After the Bathe, Henry Scott Tuke (1858-1929)
Oil on canvas, Newlyn School, late 19th century / early 20th century. Portrait of a nude adolescent boy drying himself with towel. Henry Scott Tuke was born into a Quaker family in Lawrence Street, York. In 1859 the family moved to Falmouth, where his father Daniel Tuke, a physician, established a practice. Tuke was encouraged to draw and paint from an early age and some of his earliest drawings, aged four or five years old, were published in 1895. In 1875, he enrolled in the Slade School of Art. Initially his father paid for his tuition but in 1877 Tuke won a scholarship, which allowed him to continue his training at the Slade and in Italy in 1880. From 1881 to 1883 he was in Paris where he met the artist Jules Bastien-Lepage, who encouraged him to paint en plein air (in the open air) a method of working that came to dominate his practice. While studying in France, Tuke decided to move to Newlyn, Cornwall where many of his Slade and Parisian friends had already formed the Newlyn School of painters. He received several lucrative commissions there, after exhibiting his work at the Royal Academy of Art in London. In 1885, he returned to Falmouth where many of his major works were produced. He became an established artist and was elected to full membership of the Royal Academy in 1914. Tuke suffered a heart attack in 1928 and died in March 1929. In his will he left generous amounts of money to some of the men who, as boys, had been his models. Today he is remembered mainly for his oil paintings of young men, but in addition to his achievements as a figurative painter, he was an established maritime artist and produced as many portraits of sailing ships as he did human figures. He was a prolific artist, over 1,300 works are listed and more are still being discovered.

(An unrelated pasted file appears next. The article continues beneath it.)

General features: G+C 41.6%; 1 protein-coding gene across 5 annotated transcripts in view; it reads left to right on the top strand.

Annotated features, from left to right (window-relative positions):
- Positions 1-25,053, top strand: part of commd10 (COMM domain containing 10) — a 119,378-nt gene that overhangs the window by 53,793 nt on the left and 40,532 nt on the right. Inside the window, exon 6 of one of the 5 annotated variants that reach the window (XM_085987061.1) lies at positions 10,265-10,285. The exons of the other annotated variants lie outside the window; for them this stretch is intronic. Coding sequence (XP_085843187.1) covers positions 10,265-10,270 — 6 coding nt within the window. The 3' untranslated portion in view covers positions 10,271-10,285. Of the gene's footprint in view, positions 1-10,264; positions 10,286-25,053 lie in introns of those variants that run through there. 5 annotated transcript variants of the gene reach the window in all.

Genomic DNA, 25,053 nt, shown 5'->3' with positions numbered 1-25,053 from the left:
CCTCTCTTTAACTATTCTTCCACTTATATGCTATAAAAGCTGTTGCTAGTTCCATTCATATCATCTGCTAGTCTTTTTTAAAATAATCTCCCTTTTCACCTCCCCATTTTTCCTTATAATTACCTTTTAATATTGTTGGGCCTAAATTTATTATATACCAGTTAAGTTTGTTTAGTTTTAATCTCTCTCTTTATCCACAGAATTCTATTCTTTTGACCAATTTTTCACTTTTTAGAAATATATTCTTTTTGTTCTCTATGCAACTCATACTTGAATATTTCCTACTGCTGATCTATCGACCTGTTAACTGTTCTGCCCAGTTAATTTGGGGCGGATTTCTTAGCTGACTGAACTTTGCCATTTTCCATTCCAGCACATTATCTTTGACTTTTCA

The Shrimper, Richard Harry Carter (1839–1911)
Oil on canvas, English School. Richard Harry Carter was born in Truro and became one of the buyers in Cornwall of copper for the smelting firm of Vivian & Sons, Swansea. His spare time was spent sketching around Cornwall. After a number of years, he relinquished his business appointment and devoted himself entirely to his painting. Carter's early works were chiefly sea and coastal subjects, painted in watercolour, but later he expanded his genre to include figures and oil painting. Carter was also influenced by the work of Charles Napier Hemy whose style and subjects he greatly admired and whose yacht studio he frequently visited. Many of his best works were painted in Scotland and the Shetland Isles. He also visited Volendam and Dordrecht where he found new subjects to paint. Carter exhibited at the Royal Academy for eleven years and at the New Watercolour Society, now known as the Royal Institute of Painters in Watercolours, for eighteen years. His watercolours were often on a monumental scale, often over six feet long.
Distant view of Carn Brea, Illogan, Cornwall. 1920s
View from the north side, taken at or near the Illogan Highway. Carn Brea Castle and the Basset Memorial can be seen on the skyline. The castle was built by the Basset family of Tehidy, as a hunting lodge or folly, in the 18th and 19th century but incorporating some fabric which is believed to be medieval. The 90 foot high granite monument was erected in 1836 in memory of Francis Basset of Tehidy. He received his peerage as Baron de Dunstanville in 1780 for marching his miners to Plymouth where they made the marine fortifications safe during the French and Spanish Armada of 1779. Part of the A.K. Hamilton Jenkin collection. Photographer: Unknown.
© From the collection of the RIC